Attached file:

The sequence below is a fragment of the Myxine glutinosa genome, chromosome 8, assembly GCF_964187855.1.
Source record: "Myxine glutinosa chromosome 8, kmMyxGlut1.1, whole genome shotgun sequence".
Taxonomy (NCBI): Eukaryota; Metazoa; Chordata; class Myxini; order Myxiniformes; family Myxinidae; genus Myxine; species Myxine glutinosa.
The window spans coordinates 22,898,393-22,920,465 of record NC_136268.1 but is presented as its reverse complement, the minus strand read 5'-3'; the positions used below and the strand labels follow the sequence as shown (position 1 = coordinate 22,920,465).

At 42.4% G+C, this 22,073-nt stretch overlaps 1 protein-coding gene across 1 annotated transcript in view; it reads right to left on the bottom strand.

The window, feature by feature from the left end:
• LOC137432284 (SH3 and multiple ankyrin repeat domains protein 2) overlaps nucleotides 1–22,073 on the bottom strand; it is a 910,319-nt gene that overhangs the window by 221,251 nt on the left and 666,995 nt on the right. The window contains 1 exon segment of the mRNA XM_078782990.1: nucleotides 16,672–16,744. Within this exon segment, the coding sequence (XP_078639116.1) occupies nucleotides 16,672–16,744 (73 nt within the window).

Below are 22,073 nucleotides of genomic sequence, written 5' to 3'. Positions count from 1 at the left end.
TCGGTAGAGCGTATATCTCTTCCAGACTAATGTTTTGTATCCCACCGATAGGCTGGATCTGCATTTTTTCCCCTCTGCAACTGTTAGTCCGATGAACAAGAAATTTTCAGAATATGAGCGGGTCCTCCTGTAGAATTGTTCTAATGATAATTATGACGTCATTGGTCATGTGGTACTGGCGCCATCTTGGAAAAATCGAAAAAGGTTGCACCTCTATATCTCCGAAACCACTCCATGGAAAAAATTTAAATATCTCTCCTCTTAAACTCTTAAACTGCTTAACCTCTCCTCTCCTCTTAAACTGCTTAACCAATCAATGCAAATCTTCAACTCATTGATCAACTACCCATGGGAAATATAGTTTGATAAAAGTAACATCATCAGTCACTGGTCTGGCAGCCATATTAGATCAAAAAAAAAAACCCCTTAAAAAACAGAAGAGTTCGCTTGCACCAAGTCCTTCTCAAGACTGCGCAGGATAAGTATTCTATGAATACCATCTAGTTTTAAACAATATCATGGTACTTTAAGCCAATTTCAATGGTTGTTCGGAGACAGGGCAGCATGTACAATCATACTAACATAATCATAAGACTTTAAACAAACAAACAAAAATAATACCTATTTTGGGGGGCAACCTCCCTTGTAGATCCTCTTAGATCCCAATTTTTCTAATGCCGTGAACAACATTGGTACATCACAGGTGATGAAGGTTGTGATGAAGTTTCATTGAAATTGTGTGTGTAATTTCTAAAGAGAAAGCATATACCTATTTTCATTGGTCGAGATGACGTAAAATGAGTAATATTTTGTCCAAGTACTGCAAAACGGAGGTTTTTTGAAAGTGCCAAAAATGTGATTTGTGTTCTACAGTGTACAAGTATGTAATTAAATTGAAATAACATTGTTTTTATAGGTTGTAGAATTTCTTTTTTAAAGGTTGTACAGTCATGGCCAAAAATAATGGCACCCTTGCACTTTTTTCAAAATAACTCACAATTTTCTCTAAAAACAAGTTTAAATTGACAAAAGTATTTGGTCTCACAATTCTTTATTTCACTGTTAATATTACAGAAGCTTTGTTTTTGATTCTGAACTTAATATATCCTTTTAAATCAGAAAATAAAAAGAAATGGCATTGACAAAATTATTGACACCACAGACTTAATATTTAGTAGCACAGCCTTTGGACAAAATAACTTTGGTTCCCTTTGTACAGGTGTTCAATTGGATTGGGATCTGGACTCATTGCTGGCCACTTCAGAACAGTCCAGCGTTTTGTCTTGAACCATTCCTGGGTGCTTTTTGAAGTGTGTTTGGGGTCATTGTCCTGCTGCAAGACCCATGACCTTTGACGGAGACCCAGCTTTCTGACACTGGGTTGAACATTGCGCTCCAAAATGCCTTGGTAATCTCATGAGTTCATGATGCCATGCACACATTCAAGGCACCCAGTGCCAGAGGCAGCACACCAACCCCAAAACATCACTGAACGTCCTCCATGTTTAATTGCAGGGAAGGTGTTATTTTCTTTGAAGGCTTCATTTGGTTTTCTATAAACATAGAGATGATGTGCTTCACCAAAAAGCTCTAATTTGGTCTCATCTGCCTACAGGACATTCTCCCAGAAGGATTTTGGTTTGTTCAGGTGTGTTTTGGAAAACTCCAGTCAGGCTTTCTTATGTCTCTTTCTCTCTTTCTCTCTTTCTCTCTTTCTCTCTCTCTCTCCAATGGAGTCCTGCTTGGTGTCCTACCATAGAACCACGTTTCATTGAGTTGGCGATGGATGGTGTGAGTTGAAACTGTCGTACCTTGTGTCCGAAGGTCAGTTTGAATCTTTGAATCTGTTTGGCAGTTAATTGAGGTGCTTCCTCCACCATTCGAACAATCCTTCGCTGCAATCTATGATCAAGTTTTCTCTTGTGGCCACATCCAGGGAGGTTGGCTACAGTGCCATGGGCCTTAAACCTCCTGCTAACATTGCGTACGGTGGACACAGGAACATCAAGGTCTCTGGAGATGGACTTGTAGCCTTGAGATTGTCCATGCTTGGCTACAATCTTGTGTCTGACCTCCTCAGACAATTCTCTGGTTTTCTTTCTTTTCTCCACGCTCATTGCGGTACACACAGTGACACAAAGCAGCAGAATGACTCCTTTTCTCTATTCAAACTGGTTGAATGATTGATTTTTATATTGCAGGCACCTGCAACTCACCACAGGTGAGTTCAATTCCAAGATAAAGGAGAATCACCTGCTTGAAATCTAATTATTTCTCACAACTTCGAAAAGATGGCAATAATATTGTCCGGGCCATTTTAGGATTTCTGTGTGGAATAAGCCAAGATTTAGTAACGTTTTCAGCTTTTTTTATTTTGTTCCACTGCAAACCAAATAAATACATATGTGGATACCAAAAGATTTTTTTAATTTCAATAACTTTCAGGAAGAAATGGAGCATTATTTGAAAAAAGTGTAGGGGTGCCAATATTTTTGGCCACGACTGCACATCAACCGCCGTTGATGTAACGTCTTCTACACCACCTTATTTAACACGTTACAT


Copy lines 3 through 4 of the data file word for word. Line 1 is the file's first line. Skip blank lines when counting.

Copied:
Taxonomy (NCBI): Eukaryota; Metazoa; Chordata; class Myxini; order Myxiniformes; family Myxinidae; genus Myxine; species Myxine glutinosa.
The window spans coordinates 22,898,393-22,920,465 of record NC_136268.1 but is presented as its reverse complement, the minus strand read 5'-3'; the positions used below and the strand labels follow the sequence as shown (position 1 = coordinate 22,920,465).